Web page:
This past June we had the privilege to work on a beautiful, blue-shingled home in Middleton. The homeowners were looking to update their home’s exterior with a fresh coat of paint. During the initial consultation and estimate, our team of professionals noticed that this home required some special attention to the windows, specifically deteriorating wood.
When wood deterioration is bad enough, it’s called ‘wood rot.’ If left untreated, wood rot can spread and cause even more damage to a home. Before painting the exterior of this beautiful home, we repaired and, in some cases replaced, the rotted wood.
Below is our case study for this blue house, detailing how we were able to get rid of the wood degeneration, give the exterior a fresh coat of paint, and deliver a great, long-lasting finish for our clients.
At the initial meeting with our clients, we needed to determine the extent of the damage and whether it was caused by weather, which is not uncommon for homes in Portsmouth and Newport. Living on the classic coast, many home exteriors are exposed to quite a bit of moisture and cold temperatures that erode paint and the underlying materials over time, including wooden window frames and other areas of the exterior of a home.
Any pieces of wood that seem spongy or soft are at the beginning or intermediate stages of rot. Other signs of decay include paint chipping, wood splintering, discoloration, or paint peeling. Before further irreparable damage occurs, contact a professional painting contractor and carpenter to treat these areas to protect the rest of your home from further damage.
How do you know whether the wood will need to be repaired vs replaced? The standard is if there is more than ten percent of damage to the wood, it needs to be replaced. In some cases, if the rot is caught early enough, it can be repaired using epoxy products and paint.
In this particular case, the damage was extensive enough in some places that the wood needed to be replaced. Our carpentry team made all the necessary repairs before our painters came in to finish the job.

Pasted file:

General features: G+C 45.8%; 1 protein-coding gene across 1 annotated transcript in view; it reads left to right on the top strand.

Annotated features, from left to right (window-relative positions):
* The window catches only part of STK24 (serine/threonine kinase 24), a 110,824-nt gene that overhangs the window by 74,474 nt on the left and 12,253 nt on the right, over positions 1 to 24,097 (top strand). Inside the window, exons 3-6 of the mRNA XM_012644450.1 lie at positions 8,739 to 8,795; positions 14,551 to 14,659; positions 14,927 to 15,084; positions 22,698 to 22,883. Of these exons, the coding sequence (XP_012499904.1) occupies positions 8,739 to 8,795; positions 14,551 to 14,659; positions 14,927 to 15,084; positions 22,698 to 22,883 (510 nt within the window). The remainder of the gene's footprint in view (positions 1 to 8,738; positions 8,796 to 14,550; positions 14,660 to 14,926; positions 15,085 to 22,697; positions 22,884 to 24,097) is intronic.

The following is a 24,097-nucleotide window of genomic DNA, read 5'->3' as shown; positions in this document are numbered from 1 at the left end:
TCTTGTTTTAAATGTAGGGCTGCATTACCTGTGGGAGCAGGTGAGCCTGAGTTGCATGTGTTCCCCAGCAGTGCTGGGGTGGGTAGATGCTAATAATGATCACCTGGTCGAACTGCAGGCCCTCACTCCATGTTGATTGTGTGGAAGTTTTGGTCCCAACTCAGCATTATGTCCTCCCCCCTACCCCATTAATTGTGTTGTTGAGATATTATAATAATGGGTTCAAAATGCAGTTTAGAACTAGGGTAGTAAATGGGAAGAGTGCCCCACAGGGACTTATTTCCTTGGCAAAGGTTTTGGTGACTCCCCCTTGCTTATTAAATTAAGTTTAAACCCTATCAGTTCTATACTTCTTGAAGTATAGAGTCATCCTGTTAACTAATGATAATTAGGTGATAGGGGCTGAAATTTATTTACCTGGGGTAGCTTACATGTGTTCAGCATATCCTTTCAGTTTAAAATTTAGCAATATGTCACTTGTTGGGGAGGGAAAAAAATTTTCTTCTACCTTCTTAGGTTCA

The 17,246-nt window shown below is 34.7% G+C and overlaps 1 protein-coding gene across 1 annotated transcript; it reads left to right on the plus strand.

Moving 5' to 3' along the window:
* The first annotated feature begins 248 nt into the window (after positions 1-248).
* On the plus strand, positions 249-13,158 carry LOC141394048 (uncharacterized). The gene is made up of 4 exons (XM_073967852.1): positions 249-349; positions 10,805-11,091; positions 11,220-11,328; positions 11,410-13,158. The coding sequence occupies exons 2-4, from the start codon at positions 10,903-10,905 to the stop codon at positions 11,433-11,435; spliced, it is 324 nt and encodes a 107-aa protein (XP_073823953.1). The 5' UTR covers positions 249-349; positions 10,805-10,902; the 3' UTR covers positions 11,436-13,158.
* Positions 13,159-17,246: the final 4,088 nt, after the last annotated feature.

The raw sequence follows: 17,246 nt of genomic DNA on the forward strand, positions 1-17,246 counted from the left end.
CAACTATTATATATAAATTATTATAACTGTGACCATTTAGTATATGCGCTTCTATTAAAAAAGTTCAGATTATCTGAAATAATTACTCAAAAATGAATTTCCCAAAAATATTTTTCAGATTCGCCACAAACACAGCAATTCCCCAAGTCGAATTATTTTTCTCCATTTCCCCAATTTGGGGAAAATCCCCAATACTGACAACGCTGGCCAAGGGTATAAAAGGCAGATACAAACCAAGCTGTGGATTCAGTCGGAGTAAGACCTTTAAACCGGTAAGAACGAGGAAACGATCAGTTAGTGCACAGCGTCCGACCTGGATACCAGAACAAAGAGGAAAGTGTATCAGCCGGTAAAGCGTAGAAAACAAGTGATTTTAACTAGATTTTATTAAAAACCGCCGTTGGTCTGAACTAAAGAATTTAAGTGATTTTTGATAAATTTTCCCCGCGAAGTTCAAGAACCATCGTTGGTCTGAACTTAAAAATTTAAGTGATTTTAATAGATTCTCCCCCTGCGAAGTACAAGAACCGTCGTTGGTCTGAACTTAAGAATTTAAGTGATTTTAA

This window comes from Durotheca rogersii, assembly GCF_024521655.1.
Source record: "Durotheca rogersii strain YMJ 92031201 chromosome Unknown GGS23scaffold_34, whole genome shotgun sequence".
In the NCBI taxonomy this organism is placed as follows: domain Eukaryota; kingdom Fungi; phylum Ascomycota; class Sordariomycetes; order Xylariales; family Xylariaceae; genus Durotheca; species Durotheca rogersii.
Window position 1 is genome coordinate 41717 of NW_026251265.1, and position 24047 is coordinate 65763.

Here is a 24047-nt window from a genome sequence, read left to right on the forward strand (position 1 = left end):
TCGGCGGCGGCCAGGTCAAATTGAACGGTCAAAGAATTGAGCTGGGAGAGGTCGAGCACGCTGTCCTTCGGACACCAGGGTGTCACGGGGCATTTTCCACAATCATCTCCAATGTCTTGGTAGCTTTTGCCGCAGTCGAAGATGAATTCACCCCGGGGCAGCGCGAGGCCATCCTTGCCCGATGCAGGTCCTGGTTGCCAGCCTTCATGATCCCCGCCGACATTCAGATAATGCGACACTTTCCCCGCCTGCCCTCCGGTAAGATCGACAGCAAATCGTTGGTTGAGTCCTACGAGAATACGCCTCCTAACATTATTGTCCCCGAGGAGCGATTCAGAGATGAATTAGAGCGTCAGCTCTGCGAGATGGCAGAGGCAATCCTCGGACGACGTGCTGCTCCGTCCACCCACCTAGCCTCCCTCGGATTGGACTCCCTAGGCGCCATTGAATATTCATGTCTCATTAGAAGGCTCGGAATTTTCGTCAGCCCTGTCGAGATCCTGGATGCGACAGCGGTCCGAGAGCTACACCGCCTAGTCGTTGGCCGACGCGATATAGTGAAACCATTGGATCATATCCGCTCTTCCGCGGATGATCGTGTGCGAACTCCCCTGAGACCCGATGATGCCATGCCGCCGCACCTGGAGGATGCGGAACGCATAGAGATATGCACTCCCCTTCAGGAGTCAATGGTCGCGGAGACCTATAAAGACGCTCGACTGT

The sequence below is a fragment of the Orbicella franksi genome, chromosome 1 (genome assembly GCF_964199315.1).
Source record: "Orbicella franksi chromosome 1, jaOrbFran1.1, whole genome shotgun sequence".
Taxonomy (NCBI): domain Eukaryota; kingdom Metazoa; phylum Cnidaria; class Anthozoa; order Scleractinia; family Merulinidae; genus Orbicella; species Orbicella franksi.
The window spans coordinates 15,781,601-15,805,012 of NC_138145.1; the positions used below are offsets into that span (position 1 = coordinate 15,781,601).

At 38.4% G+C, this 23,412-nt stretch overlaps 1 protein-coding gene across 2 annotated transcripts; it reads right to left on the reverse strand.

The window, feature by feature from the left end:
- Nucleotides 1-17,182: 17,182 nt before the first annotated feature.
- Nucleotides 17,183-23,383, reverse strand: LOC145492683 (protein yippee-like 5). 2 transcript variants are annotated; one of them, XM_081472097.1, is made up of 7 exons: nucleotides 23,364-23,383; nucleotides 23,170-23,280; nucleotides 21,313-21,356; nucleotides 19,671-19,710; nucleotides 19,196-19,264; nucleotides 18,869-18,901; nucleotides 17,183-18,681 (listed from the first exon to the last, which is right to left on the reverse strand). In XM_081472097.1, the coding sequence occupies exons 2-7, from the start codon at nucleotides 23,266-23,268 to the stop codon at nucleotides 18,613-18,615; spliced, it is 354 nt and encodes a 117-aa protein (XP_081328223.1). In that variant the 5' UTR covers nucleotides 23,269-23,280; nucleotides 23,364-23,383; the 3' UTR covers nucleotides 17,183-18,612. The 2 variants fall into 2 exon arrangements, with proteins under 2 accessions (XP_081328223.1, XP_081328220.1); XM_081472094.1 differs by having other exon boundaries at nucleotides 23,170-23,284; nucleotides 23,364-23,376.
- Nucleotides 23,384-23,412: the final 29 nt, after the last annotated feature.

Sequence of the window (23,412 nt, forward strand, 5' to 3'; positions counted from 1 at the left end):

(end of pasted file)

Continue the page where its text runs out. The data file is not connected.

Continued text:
When we removed the rotted frames and sills, our carpentry division took care to pull these boards out without causing damage to the house or windows themselves. Once the old frame and sills were removed, all leftover debris or wood pulp was removed and the area was cleaned.
The pieces of the old frame and sill were measured as a reference for the new boards to be put in place. Measurements were also taken of the sheathing where the frame and sill used to sit to ensure that the new pieces would fit securely.
If your home does not have standard fittings and features (and depending on what type of window or home you have), you’ll need a contractor more skilled than the average handyman to help with standout features like mitered corners and fastening sites. Our master carpenter, Chris, and his team did a fantastic job making sure the windows fit perfectly in our client’s home.
Once the wood frames and sills were removed, our carpentry division inspected the sheathing underneath and made necessary repairs. Repairs that may need to be done on sheathing include using caulk to fill in any smaller cracks and an expanding foam insulation to not only fill larger gaps but to also hold the new boards tightly in place.
Once the new pieces were cut, our painters stepped in to apply a few coats of paint to protect these new pieces of wood from exposure to moisture and water. Once the new window frames were ready, our carpentry division installed them into the sheathing and secured those pieces in place with nails. The final step in installing these new frames and sills is caulking any seams to keep out unwanted moisture, bugs, and other enemies of wood.
After the frames and sills were installed and inspected for quality, our painters finished the project with a fresh coat of exterior paint. Our team stripped and sanded the old paint to prepare the surface and to prevent unaffected parts of the frames from being exposed to moisture. The entire window trim was repainted with two coats of the highest quality paint to guard against all types of weather conditions.
In each step of this process, our teams took extra time and care to ensure that every surface had a high-quality finish. Our client is thrilled with the work we did and the care and effort we put into their home.
Since 2004, our mission at Bruno Painting is Upholding & Caring for Surfaces and Relationships. We enjoyed every step of this process on this project and take pride in knowing that the hard work and dedication we put into this home will be enjoyed by this family for decades to come.